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Growing the Internet 24 April 2018

European Regional Bureau Newsletter – 7 Apr – 13 Apr 2018

Internet Access

EU countries sign new agreements on AI, Blockchain, eHealth and Internet Access

  • Digital ministers from the EU’s 28 Member States signed new commitments at the European Commission’s Digital Day 2018, which took place in Brussels on April 10.
  • The joint statements included pledges for deeper cooperation on AI, blockchain, cross-border access to genomic information, a new pan-European Innovation Radar to better locate and fund tech innovations, and a partnership to set up the EU’s first 5G large-scale testing corridors to test connected and automated driving across borders.
  • During the event, Commissioner for the Digital Single Market Andras Ansip noted that “in the coming weeks” Member States should agree a new telecoms policy that will help roll-out 5G across the EU.
  • The event was co-organised by the Bulgarian Government, which holds the six-month rotating presidency of the Council, and included speeches by Ivan Dimov, Bulgaria’s Minister of Education and Science, who reminded that increasing rural connectivity in the Balkans remained a key priority, with plans already underway to sign a Letter of Intent with Serbia and Greece to build its own 5G-enabled corridors to enable connected driving on a route stretching from Belgrade to Thessaloniki via Sofia.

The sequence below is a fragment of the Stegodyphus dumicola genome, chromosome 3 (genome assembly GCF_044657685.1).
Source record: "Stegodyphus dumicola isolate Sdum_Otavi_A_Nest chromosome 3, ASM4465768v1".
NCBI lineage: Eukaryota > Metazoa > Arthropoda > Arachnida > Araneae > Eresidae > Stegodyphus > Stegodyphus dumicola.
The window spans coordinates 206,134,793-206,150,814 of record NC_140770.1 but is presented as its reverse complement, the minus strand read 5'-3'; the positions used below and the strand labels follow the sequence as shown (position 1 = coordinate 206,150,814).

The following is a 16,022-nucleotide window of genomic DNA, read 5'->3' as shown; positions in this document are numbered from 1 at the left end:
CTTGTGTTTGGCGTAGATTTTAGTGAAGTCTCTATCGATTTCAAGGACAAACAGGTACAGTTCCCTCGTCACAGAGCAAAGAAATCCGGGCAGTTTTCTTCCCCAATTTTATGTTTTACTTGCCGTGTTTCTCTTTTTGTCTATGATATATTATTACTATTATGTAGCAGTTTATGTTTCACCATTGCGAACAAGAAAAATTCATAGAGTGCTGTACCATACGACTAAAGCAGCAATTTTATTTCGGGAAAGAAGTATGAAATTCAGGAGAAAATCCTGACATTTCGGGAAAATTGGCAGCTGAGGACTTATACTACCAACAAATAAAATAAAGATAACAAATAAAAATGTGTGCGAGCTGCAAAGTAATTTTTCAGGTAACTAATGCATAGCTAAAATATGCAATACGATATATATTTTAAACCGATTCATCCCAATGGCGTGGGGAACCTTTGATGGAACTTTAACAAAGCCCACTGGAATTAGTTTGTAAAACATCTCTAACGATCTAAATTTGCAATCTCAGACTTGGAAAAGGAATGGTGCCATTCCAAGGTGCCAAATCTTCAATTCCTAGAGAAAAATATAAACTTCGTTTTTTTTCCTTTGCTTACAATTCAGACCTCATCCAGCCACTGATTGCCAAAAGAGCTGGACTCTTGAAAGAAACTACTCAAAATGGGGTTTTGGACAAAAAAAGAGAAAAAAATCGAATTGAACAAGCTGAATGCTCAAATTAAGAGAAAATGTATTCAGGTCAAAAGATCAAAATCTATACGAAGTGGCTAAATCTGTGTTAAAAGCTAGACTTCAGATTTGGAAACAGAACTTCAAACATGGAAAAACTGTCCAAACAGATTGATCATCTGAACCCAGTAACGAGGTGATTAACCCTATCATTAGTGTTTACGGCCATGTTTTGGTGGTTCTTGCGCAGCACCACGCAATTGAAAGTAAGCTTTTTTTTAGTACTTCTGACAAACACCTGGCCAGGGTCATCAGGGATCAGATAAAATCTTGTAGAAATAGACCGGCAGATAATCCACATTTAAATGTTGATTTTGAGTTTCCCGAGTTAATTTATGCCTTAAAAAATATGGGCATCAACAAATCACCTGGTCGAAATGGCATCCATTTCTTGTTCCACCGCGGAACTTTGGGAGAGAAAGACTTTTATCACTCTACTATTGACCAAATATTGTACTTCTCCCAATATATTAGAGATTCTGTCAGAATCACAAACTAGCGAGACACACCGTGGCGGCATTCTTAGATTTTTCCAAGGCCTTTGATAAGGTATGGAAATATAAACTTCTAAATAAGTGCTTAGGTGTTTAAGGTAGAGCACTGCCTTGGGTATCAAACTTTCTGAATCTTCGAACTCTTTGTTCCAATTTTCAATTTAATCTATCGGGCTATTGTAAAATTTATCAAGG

EU: DIGITALEUROPE welcome the Commission’s commitment on tech investments 

  • DIGITALEUROPE, the association representing Europe’s ICT companies, addressed a letter to Commission President Jean-Claude Juncker, welcoming his plans for a “Digital Europe Programme”, a new financing instrument dedicated entirely to digital technologies in the EU’s next multiannual budget.